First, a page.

In the run-up to November’s midterms, state governments across the U.S. find themselves at the forefront of the national-security debate around safeguarding our elections. It should come as no surprise that many states are struggling to protect their election and other critical systems. After all, cybersecurity remains a key challenge for the federal government as well, despite its massive resources and deep expertise. Budget realities demand that state government find innovative ways to respond to cybersecurity threats. Michigan’s Cyber Civilian Corps (MiC3) is an innovative model that enables the state to call on outside cybersecurity experts during crises to provide a surge capacity of cybersecurity skills in the event of a crisis.
Republican Gov. Rick Snyder announced the effort in 2013, and the state began assembling a group of information-security professionals it could call on in the event of a governor-declared cyber emergency. Today, the MiC3 includes 100 members—all civilians— from local companies, universities, and civil society that work closely with the Michigan Army and Air National Guard and the Michigan State Police, providing a unique suite of skills and capabilities across civilian communities, the military and law enforcement.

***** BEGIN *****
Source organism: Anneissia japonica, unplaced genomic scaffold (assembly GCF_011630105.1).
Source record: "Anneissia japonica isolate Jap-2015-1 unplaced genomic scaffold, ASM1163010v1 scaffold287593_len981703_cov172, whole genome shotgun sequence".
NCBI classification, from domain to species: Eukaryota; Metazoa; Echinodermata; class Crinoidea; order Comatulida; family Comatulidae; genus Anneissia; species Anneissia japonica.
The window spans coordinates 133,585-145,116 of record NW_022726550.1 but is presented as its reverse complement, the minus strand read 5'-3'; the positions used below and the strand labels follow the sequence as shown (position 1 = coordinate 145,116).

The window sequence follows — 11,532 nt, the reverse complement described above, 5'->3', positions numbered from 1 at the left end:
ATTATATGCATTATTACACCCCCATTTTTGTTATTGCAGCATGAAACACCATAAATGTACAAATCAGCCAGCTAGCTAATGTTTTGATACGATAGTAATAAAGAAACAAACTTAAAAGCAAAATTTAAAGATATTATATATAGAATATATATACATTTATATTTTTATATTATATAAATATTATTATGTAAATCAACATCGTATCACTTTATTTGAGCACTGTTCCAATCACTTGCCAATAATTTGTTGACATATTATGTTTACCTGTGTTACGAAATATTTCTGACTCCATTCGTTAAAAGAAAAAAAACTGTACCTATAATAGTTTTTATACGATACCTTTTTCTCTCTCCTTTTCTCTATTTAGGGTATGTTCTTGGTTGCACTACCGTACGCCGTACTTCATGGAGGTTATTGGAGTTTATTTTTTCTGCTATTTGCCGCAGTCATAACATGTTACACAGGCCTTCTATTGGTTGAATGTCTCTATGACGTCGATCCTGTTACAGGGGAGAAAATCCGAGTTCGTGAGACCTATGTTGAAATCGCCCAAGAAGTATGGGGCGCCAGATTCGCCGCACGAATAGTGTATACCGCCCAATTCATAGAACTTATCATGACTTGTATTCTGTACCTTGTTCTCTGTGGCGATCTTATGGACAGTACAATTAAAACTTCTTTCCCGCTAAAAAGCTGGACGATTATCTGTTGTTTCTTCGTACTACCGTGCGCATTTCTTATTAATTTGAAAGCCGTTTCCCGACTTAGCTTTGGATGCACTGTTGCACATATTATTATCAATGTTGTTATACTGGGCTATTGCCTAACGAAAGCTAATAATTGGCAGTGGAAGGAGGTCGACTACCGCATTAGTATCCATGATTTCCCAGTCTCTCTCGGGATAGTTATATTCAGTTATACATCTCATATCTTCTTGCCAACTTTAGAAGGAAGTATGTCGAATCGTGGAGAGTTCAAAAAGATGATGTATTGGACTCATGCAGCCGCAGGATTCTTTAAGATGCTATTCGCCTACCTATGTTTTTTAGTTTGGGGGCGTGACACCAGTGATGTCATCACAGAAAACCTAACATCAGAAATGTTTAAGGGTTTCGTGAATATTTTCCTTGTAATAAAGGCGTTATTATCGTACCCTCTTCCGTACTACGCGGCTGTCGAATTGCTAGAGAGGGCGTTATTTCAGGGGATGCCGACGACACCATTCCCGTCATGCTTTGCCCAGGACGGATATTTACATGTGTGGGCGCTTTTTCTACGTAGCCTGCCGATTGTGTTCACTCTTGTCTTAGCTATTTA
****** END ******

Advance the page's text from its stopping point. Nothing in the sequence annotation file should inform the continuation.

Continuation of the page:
MiC3’s mandate was expanded in 2016 beyond declared cyber emergencies to assisting local and regional governments, nonprofits and community health, and educational institutions. MiC3 volunteers are given immunity from liability under the Government Liability for Negligence Act, to facilitate their work on behalf of the state. At the same time, the 2017 Cyber Civilian Corps Act provides for due diligence and oversight of MiC3 volunteers and requires that they undergo background checks and sign confidentiality agreements.
Recruitment and Benefits
MiC3 members must have a minimum of one to two years of direct hands-on-keyboard experience in computer-incident response and/or forensics and commit to at least 10 days of training and team meetings per year on top of potential deployments (which have yet to happen).
These requirements create a challenge for the Corps: recruitment. State governments cannot match private-sector salaries and there will always be competing demands on cybersecurity experts’ time, but the MiC3 offers something that those jobs and other outlets do not: fulfillment of an individual’s sense of duty. Moreover, members receive state-funded cybersecurity training (since 2016, this has come in the form of the highly coveted SANS training), which enhances a participant’s value to their employer and their professional marketability. Perhaps more important, since members are dispersed across the state with many employers, the program increases the level of cyber-related expertise in the state’s workforce. Members also gain access to a broader network of cybersecurity peers, which allows the diffusion of specialized knowledge across the state and increases the overall security culture.